Investors and start-ups face hard choices during rocky economic forecast
RACHEL MARTIN, HOST:
The market is down, especially for tech stocks. And that changes the calculations for the private equity investors known as venture capitalists. As Wailin Wong and Adrian Ma from the Indicator podcast explain, both investors and startups are facing hard choices.
ADRIAN MA, BYLINE: Before we get to the doom and gloom, let's revisit some of the high-flying times for tech. Nicole DeTommaso is a senior associate at Harlem Capital. It's a firm that specializes in early-stage funding for startups run by women and people of color.
NICOLE DETOMMASO: Valuations were through the roof. You know, people were getting 30 million valuations off of an idea. And we still wanted to be in with those great founders. You couldn't sit out because, otherwise, you just wouldn't be deploying.
WAILIN WONG, BYLINE: Deploying is, basically, spending money. It's what venture capitalists live to do because the sooner those funds go to work helping a company create the next bit of world-changing technology, the sooner they might see a return on that investment.
MA: And as it turns out, VCs have their own investors to answer to. Those investors are called limited partners - or LPs.
WONG: Limited partners are often wealthy individuals or institutions who spread their money around to lots of places, including VC funds. And one reason they're called limited partners is because they don't get involved in picking which startups to invest in.
MA: So to sum it up, startups get their money from venture capital firms, which get their money from limited partners. And so now it is time to follow that same flow of money that we talked about, and follow it in a down market. Nicole says the trouble started with that thing we're all living with now, high inflation.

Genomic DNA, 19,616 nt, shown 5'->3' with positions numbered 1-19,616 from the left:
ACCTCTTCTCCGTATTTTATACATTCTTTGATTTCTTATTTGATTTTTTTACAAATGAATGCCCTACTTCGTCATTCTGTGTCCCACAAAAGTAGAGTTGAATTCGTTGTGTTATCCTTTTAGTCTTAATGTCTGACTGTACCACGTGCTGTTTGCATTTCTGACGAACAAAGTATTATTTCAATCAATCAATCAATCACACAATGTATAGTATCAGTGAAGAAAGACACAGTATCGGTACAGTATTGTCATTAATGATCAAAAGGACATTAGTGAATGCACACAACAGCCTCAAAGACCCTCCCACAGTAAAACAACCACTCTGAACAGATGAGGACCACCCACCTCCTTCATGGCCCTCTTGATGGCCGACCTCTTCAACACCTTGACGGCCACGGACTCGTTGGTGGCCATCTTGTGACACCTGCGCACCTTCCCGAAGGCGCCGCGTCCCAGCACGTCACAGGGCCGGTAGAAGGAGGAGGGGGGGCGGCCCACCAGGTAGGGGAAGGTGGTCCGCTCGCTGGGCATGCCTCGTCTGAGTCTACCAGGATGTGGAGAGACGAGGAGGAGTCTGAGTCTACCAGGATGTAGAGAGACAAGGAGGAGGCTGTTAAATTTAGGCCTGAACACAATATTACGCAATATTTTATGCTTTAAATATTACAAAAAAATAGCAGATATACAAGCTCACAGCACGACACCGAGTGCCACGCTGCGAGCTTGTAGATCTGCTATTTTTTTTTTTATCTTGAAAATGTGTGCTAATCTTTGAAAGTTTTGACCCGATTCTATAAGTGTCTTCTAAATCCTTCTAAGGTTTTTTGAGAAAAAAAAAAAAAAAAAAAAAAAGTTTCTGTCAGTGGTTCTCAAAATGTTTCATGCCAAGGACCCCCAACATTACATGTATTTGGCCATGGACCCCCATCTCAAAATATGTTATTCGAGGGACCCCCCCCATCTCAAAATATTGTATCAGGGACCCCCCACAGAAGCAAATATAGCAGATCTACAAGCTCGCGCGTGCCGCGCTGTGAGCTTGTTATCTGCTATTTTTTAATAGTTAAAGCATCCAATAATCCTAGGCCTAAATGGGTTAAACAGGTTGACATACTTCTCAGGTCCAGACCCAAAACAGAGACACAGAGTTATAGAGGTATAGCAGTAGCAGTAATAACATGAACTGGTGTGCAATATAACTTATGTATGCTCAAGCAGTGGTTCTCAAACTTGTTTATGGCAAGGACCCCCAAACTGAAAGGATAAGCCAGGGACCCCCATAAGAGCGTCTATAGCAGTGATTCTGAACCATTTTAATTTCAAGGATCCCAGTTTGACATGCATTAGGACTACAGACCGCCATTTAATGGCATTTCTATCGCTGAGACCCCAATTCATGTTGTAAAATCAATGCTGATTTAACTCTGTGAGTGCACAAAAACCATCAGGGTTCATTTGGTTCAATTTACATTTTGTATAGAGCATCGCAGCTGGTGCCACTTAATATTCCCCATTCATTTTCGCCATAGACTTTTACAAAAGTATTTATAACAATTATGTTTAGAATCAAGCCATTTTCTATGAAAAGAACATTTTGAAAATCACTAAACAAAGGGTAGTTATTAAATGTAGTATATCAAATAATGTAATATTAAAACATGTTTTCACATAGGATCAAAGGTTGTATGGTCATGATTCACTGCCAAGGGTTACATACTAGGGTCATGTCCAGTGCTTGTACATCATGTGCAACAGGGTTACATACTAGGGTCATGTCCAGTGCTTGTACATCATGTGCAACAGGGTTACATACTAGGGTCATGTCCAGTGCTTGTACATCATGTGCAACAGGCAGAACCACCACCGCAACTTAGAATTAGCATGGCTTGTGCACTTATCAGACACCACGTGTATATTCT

DETOMMASO: Honestly, it probably started kicking off when inflation rose to 40-year highs. Interest rates hiked. Once those hiked, the equity markets dropped.
WONG: Stock markets tend to fall when interest rates go up. And publicly traded tech companies set the expectations for how much private tech companies should be worth. So as public valuations fall, so do private ones, which means a startup that was maybe once poised to be the next Uber or Shopify now just looks like too risky of a bet.
MA: So now you have startup valuations falling, meaning venture capital firms aren't getting the kind of returns on investment that they want.
WONG: And remember, venture capital firms are investing money they got from their limited partners - the people trusting them to make smart bets on startups. Now venture capital firms are returning less money to their LPs.
MA: Right. And when it comes time for venture capital firms to fundraise, their limited partners write smaller checks. And then the VC firms, they have less money to invest. And so they, in turn, write smaller checks to the startups.
WONG: Nicole says the advice she's been hearing is that in this market, startups should have 18 to 24 months of cash on hand because they can't count on being able to fundraise like they used to. For companies that don't have this cushion, it's time to start cutting costs.
DETOMMASO: Unfortunately, sometimes that means you do have to lay off people. But, I think, something that you have to consider as a founder is if you don't lay off certain people, the whole business might go under, right? And then you're laying off everyone.
WONG: Nicole says her venture capital firm is still actively investing in startups. And as the pace of deal-making slows down, she expects valuations to be based less on hype and more on a founder's ability to navigate the leaner times ahead.
MA: Adrian Ma.
WONG: Wailin Wong, NPR News.
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